Balancing Home Life During Covid-19

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Lili Stevens, Arts and Entertainment Editor

While we are all dealing with this new form of learning, many students with specific at-home responsibilities such as childcare now have to balance their education and responsibilities on an unprecedented scale. My siblings are in fourth grade, and prior to the lockdown, my job at home was to watch and feed them until my mom returned from work. Now, if my mom is called into work, I have that responsibility all day. Additionally, both my siblings and I are required to participate daily in online learning. If they have any complications, I am the one who has to resolve them. While this hasn’t proved to be too big of an issue so far, I can see it becoming difficult in times to come. 

In order to gain more insight into this unique predicament, I have reached out to my own younger siblings and other students I know who have responsibilities to siblings, work or technologically incompetent parents to see how their family dynamic has changed since the lockdown.

My younger sister, Nora, made sure to tell me that we have been doing more chores since school went online “because we don’t come home late from school,” and that we have been hanging out together more as a family. Her online school revolves around a daily meeting with her teacher and completing a couple of tasks such as reading and math independently. She likes the fact that she gets to be on her Ipad and talk to people and see her friends that way. I asked her about how she feels about my role in the house, especially concerning online school help, and she said that she needs my help more “because sometimes I get a little confused about what to do with the technology because we didn’t have to do that with normal school.” It seems that technology is confusing even with the youngest recipients of this new online learning.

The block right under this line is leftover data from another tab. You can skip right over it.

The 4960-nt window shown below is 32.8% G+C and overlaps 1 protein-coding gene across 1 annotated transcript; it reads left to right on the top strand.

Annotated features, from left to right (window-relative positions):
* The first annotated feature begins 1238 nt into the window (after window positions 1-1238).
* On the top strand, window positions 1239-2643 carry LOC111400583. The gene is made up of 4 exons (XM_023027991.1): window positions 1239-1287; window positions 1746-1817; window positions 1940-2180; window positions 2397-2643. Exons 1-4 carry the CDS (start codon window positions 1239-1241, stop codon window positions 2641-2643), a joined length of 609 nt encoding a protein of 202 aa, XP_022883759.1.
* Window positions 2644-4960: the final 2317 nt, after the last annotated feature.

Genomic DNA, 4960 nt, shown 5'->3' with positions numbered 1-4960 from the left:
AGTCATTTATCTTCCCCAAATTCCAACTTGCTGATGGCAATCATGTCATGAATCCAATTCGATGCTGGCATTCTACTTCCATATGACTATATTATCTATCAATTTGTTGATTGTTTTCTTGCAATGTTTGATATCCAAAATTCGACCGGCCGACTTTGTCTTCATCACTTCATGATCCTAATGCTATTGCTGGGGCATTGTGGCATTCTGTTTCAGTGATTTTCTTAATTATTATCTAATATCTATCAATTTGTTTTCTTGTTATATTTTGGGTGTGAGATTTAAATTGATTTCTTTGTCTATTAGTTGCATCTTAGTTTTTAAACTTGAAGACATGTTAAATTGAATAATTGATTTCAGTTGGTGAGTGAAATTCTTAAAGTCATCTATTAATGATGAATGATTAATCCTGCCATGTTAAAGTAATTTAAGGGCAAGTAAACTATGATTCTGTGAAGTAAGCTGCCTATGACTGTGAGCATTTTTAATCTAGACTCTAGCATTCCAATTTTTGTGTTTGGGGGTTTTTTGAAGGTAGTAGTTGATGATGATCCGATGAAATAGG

Rory Mendelow, a senior at Boulder High, informed me that while her family still expects her to keep up with a regular chore schedule, she and her siblings are close enough in age that they are “in the same boat” of trying to keep up with their learning. Her mother may be working from home, but her father travels for work, so he has been significantly inconvenienced by the lockdown. Based on this information, one can infer that for students with similarly-aged siblings or no siblings at all, family dynamics haven’t changed all that drastically. However, with a new development every day, we really have no clue as to how this virus will continue to impact the rest of our school year.

Avery Dahl, a freshman at Boulder High, is in a similar spot as me with her younger sibling. Her sister is in third grade, and quarantine has placed Dahl in a situation where she is more responsible than ever to help her sister learn. Helping her sister with “math and video chats” are just a couple of the responsibilities that have arisen from quarantine. Her family has assigned more housework and chores to each member, and everyone has their own schedule for the day. She’s found that her parents working from home has made it more challenging for them to balance work and home life.

Overall, it’s clear that the quarantine has changed nearly every facet of normal life for all of us. It’s something that no one expected to happen, and we are all working to adapt to the new reality. Just as we should be thanking the amazing essential workers in grocery stores, hospitals and law enforcement, I think we should each take time to thank the members of our family for their individual contributions. Whether or not your family dynamics have wildly shifted, it’s still important to show gratitude for the everyday things we may have taken for granted pre-quarantine.